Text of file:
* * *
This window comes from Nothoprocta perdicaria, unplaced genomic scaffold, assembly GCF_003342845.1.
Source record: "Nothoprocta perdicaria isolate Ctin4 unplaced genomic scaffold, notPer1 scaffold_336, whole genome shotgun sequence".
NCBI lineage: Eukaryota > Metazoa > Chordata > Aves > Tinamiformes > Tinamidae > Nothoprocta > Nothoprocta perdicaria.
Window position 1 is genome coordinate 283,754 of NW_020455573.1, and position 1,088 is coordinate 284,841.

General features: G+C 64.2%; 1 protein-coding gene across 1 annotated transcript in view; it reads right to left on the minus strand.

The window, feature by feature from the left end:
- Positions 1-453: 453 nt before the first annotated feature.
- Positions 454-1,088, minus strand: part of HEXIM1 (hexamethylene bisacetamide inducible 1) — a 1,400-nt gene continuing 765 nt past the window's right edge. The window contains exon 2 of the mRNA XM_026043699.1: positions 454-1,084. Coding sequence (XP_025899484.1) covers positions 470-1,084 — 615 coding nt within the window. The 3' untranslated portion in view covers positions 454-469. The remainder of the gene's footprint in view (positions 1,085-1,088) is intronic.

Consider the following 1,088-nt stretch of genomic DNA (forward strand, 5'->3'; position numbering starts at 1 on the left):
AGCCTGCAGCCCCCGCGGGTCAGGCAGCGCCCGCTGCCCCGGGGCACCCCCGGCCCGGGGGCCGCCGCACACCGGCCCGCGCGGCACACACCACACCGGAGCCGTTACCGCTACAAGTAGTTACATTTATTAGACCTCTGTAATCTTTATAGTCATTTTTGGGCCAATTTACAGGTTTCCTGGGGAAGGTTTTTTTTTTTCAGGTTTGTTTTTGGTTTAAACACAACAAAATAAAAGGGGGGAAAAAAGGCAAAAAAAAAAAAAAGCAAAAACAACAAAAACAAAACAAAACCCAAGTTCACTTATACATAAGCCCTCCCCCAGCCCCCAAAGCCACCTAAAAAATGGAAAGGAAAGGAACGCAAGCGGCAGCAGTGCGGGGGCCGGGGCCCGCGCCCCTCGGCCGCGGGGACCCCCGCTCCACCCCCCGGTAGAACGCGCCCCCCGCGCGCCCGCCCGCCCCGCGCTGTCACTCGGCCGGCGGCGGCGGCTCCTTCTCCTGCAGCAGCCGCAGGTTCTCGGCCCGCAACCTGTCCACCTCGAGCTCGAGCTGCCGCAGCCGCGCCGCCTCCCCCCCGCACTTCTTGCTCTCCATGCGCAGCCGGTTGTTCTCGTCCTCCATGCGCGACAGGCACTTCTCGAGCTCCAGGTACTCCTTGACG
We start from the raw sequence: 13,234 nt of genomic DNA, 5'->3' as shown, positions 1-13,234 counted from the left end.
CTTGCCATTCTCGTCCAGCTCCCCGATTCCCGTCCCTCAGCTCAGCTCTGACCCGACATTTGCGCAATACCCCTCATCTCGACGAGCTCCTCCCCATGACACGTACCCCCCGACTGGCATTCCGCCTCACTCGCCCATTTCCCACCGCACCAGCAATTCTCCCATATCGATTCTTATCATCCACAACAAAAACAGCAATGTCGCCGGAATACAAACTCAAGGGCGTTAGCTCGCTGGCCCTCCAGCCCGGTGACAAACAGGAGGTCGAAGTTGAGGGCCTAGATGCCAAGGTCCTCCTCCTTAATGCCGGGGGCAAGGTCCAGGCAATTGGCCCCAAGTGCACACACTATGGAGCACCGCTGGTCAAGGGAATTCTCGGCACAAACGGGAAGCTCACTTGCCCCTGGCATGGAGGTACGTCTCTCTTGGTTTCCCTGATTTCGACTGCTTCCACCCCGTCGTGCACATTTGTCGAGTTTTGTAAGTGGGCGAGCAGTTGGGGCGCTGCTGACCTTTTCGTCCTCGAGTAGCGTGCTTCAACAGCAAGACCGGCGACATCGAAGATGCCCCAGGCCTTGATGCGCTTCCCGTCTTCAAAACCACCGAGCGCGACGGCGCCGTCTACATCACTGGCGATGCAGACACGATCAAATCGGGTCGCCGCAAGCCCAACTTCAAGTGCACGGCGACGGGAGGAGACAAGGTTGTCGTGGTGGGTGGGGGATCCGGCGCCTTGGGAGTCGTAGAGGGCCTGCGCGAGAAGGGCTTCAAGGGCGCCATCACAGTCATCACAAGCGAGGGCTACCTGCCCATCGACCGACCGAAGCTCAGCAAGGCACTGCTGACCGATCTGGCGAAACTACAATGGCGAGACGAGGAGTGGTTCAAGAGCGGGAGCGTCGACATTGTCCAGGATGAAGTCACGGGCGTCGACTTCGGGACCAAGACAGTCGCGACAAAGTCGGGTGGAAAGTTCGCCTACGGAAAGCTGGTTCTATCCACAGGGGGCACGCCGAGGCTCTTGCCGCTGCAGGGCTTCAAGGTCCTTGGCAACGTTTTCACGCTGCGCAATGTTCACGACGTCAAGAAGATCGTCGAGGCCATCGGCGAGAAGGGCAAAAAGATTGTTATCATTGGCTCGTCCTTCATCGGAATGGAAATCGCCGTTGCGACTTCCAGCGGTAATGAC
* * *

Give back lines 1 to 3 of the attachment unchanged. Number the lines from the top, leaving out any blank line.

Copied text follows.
This window comes from Nothoprocta perdicaria, unplaced genomic scaffold, assembly GCF_003342845.1.
Source record: "Nothoprocta perdicaria isolate Ctin4 unplaced genomic scaffold, notPer1 scaffold_336, whole genome shotgun sequence".
NCBI lineage: Eukaryota > Metazoa > Chordata > Aves > Tinamiformes > Tinamidae > Nothoprocta > Nothoprocta perdicaria.